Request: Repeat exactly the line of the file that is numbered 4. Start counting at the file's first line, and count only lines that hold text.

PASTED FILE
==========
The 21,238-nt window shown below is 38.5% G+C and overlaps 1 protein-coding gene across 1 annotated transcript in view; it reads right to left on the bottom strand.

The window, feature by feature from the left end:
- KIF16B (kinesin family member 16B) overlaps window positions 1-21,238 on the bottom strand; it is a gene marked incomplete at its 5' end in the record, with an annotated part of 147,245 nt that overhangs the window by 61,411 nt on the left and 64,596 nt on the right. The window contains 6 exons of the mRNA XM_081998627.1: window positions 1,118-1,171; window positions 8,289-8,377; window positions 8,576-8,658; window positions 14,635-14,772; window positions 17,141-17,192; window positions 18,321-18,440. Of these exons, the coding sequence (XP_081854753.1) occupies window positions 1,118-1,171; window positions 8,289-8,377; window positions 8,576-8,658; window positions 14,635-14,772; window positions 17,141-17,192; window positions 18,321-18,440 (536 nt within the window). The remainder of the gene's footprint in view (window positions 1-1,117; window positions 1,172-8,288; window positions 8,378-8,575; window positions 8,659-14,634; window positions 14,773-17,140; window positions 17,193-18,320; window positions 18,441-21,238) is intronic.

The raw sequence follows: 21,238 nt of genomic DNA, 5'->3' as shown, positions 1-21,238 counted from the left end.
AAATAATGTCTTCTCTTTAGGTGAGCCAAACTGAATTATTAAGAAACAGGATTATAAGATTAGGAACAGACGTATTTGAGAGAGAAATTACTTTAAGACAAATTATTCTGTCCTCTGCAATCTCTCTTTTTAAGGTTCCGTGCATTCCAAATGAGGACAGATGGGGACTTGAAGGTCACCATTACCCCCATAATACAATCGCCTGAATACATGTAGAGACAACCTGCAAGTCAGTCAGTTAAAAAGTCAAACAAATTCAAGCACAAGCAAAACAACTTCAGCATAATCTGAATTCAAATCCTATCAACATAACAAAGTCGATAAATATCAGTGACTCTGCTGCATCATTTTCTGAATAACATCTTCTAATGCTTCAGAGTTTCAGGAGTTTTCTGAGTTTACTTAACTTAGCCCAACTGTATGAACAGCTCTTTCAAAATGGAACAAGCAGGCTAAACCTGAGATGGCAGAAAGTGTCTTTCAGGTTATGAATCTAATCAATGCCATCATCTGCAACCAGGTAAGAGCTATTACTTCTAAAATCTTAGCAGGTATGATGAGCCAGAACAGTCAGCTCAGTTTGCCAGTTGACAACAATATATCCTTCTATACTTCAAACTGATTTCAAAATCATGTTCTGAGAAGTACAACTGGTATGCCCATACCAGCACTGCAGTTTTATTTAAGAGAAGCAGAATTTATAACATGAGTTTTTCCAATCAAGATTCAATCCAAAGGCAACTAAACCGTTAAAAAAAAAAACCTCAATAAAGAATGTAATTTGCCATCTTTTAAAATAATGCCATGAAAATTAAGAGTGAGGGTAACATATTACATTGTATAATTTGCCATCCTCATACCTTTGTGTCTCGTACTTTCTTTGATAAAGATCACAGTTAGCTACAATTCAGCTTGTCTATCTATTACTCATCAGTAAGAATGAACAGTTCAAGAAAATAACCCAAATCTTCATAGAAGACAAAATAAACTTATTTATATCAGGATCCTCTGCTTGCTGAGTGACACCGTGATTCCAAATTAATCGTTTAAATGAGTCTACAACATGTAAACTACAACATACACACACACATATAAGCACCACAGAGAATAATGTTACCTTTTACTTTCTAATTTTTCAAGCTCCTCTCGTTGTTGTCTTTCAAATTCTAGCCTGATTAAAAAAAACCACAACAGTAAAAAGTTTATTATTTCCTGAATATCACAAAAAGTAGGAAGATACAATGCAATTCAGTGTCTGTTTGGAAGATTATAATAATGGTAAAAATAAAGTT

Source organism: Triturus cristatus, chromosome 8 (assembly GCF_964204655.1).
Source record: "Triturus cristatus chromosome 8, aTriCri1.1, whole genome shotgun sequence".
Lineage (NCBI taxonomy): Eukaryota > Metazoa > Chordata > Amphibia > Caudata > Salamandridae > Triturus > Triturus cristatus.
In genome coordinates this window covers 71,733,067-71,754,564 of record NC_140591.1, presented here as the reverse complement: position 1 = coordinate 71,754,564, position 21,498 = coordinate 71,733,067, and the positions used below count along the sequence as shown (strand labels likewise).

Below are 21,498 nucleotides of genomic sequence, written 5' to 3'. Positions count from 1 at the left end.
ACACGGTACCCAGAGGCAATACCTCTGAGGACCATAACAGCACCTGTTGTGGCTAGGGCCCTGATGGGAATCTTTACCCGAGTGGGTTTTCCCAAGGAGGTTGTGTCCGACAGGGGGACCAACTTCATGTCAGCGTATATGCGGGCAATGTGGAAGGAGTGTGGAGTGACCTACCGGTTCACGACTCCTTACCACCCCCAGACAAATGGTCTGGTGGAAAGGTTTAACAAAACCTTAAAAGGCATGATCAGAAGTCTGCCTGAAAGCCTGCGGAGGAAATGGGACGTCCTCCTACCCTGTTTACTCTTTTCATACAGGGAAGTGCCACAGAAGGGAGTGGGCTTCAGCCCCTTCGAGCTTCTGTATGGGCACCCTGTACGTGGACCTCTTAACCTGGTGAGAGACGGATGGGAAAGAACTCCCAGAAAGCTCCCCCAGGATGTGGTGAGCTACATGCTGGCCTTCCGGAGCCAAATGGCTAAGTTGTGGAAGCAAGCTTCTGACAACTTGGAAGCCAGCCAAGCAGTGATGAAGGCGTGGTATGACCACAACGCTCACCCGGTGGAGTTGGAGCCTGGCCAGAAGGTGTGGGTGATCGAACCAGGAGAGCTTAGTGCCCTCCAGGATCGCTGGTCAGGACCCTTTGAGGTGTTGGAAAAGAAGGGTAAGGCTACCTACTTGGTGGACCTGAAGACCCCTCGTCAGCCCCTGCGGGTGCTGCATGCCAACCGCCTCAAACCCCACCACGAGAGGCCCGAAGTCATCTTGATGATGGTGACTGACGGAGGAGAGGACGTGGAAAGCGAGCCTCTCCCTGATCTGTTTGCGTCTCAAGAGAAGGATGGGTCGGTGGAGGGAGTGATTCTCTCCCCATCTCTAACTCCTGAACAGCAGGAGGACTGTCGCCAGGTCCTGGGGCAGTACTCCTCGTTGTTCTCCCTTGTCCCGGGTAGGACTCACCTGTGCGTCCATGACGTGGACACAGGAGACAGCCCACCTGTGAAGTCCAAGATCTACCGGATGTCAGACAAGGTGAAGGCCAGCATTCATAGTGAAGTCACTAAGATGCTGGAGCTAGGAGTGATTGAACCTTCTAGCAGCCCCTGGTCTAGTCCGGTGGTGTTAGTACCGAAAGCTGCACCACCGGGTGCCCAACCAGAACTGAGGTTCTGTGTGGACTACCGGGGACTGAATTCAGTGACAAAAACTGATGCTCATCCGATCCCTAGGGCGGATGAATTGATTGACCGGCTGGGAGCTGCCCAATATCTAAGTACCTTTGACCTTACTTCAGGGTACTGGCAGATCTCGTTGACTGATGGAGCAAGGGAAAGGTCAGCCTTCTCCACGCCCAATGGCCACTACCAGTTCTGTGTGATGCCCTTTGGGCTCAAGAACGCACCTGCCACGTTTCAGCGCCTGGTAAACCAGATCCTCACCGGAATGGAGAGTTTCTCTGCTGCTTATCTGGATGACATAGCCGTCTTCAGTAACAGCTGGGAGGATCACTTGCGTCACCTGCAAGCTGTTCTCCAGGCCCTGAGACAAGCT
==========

The raw sequence follows: 21,238 nt of genomic DNA, 5'->3' as shown, positions 1-21,238 counted from the left end.